Dir: Denis Cote. Canada. 2012.  72mins


French Canadian director Denis Cote’s latest oeuvre is a taciturn yet poignant documentary about the way we look at animals and the way they look at us. In a series of artfully framed, sharply focused fixed-camera shots we observe the animal and human denizens of what at first appears to be a rather down-at-heel zoo; it’s only gradually that we realise it’s a safari park.

Bestiaire has its longueurs, but at its best it’s as tactfully thought-provoking a film as you’re likely to see this year.

Silent except for a soundtrack of noises off, this is one of those documentaries whose effect lies more in what it doesn’t do than what it does. It doesn’t preach about the evil of zoos or anthropomorphise its often kooky animal subjects – though its leisurely (not to say sluggish) pacing gives the audience time and room to indulge in both of these activities, and to reflect on the activities themselves.

Even the film’s funniest sequence (and there are a few, though nothing approaching a belly-laugh), involving a curious ostrich, raises questions. Is our need to humanise animals and find their antics amusing motivated by a kind of guilt? And do they find us equally hilarious?

Resolutely poetic, testingly slow, and fairly laid-back about whether we like it or not, this short (72-minute) feature, which played in Berlin’s Forum sidebar after its Sundance debut, is nevertheless a reliable festival pleaser. Theatrical action outside of Francophone Canada is less obvious – though it could reward more adventurous arthouse programmers.

The film opens with a close-up of a young woman. She’s looks just to the left of the camera, looks down, looks up again. She’s drawing: trying to get the lines right. What she’s drawing eventually turns out to be a stuffed deer, mounted on a plinth decorated with a few desultory tufts of grass, in an otherwise bare concrete room.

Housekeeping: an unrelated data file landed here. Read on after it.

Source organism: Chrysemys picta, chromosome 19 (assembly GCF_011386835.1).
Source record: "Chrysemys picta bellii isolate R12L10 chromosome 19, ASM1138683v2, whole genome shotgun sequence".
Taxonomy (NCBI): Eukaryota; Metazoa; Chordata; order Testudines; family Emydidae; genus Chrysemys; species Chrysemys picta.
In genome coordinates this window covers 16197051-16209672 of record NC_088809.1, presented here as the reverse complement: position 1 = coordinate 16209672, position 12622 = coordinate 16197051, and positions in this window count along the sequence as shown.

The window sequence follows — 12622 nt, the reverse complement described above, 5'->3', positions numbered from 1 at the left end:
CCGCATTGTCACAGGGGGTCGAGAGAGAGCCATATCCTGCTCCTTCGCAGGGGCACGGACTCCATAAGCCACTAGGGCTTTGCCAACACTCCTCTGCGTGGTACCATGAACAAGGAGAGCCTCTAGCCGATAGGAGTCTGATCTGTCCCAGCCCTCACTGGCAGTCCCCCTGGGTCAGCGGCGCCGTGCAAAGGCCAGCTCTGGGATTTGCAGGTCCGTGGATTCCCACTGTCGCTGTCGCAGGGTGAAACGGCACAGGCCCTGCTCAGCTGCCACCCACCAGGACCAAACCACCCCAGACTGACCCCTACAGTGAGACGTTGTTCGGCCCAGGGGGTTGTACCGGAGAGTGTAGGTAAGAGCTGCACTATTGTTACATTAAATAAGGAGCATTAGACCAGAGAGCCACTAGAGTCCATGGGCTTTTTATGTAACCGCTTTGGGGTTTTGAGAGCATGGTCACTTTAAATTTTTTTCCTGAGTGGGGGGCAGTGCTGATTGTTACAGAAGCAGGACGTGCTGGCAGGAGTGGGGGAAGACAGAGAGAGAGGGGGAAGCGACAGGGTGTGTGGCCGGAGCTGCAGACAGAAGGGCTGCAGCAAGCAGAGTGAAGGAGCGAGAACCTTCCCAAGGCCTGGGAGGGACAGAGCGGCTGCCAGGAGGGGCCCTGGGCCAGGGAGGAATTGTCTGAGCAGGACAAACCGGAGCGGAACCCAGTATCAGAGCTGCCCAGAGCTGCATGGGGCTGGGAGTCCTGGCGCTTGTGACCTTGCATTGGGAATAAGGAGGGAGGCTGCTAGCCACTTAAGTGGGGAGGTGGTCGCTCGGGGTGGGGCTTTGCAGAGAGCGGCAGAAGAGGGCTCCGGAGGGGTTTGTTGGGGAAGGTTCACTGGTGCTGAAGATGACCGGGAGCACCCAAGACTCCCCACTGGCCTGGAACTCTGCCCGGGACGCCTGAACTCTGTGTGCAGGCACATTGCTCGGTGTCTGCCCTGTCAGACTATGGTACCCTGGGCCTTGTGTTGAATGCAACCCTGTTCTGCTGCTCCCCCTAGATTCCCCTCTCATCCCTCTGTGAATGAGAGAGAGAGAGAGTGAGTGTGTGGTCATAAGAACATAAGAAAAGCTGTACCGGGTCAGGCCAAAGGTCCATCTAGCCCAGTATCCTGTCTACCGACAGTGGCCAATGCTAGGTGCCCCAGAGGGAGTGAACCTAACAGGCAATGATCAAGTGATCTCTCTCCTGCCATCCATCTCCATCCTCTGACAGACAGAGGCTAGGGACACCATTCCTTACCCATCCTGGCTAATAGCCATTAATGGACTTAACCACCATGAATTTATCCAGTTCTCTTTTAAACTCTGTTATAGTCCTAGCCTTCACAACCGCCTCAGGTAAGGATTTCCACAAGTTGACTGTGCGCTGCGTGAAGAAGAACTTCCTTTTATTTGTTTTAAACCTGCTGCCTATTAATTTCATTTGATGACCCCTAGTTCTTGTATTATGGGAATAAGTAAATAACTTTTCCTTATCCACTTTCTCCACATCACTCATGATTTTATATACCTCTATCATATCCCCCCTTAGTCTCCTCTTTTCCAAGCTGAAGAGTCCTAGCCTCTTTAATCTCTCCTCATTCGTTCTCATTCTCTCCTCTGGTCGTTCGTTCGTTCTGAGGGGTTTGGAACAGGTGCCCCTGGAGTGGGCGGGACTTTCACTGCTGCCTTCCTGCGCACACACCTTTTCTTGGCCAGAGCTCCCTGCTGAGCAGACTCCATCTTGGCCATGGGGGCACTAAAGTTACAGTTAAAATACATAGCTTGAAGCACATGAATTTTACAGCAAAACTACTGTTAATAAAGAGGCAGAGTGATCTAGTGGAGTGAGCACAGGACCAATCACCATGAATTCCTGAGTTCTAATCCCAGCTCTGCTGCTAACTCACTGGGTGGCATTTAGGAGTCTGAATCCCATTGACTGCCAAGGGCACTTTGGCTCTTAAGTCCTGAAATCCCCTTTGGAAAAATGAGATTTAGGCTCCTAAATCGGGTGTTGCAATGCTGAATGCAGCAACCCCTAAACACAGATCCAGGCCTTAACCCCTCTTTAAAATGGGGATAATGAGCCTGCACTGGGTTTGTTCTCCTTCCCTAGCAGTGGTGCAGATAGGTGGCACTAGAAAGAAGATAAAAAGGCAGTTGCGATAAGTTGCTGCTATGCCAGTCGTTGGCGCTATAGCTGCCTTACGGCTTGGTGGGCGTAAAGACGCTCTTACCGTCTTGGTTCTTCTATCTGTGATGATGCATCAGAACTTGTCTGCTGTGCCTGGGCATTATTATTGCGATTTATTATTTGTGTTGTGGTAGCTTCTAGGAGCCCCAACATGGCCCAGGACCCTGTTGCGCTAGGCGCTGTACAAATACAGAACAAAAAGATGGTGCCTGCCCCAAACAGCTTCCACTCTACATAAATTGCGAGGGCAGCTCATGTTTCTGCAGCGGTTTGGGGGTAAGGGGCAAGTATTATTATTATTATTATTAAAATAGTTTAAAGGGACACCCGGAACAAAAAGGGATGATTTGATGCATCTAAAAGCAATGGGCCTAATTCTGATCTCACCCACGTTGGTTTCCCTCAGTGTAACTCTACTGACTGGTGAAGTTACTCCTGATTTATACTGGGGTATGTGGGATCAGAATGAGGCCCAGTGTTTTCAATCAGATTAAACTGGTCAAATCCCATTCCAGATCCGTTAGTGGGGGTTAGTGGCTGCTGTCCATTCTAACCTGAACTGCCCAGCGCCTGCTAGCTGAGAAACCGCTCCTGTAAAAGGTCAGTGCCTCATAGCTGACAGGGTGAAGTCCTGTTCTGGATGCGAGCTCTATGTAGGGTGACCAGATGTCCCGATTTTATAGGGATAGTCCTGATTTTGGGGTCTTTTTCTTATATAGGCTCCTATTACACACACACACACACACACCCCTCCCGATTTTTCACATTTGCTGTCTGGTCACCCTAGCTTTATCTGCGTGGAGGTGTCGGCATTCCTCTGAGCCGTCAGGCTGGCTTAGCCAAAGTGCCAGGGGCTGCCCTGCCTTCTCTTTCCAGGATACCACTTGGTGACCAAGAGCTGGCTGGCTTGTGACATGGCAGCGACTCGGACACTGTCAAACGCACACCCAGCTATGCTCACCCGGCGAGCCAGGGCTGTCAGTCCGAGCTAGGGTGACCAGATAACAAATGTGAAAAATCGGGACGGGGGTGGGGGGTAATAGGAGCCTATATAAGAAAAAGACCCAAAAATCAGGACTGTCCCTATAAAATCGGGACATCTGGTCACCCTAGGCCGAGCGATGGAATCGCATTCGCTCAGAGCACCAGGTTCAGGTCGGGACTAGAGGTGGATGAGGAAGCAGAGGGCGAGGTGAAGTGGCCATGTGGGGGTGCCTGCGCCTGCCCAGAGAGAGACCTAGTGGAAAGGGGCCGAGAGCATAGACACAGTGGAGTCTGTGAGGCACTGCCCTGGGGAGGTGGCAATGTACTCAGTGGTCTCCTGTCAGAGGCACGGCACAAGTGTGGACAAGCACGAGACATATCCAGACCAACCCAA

We cut to the dark, hulking forms of a herd of bison, pacing in an enclosure of some kind in the snow; then to a close-up of a bison looking straight at the camera. Like many of the film’s animal glances, it’s a powerful and slightly unsettling image, partly at least because of the guessing game we’re forced to play when we look at animals, and partly because we know that this is the kind of animal we eat.

That opening sequence deploys the same method that’s used throughout. The camera’s glances seem artless, even childlike. But the fixity of the frame adds an implacable, not-quite-human quality, and the editing and sound design bring the knowingness of the adult into the picture – without ever quite piloting the film towards anything so obvious as a message.

Yes, the wire and steel cages are depressing places, and the animals (in particular a pair of restless zebras) seem to resent their confinement. But at the same time most of them possess far more power and grace than the glum zoo attendants, or a pair of taxidermists whose hands pluck and cut the carcasses they’re about to stuff without their brains apparently being engaged; or the mournful girl who’s filmed in a staffroom getting into her big kitty costume to entertain the kids.

There’s even a structural progression of sorts, from winter to summer, from cages to the relative freedom of the safari park, from animals alone to animals and humans, from quiet through clanging and screeching to the noises of car engines and conversation.

Bestiaire has its longueurs, but at its best it’s as tactfully thought-provoking a film as you’re likely to see this year. My favourite scene comes towards the end: we see a couple standing in the rain under an umbrella, watching a herd of zebra trotting alongside a car. We’re unsure who’s inside the enclosure, who’s outside, and what the point of it all is. Bestiaire shows up zoos for what they are: very strange places, that say as much about us as the other animals they contain.


Production companies: Metafilms, LeFresnoy

International sales: FunFilm Distribution, www.funfilm.ca

Producers: Sylvain Corbeil

Cinematography: Vincent Biron

Editor: Nicolas Roy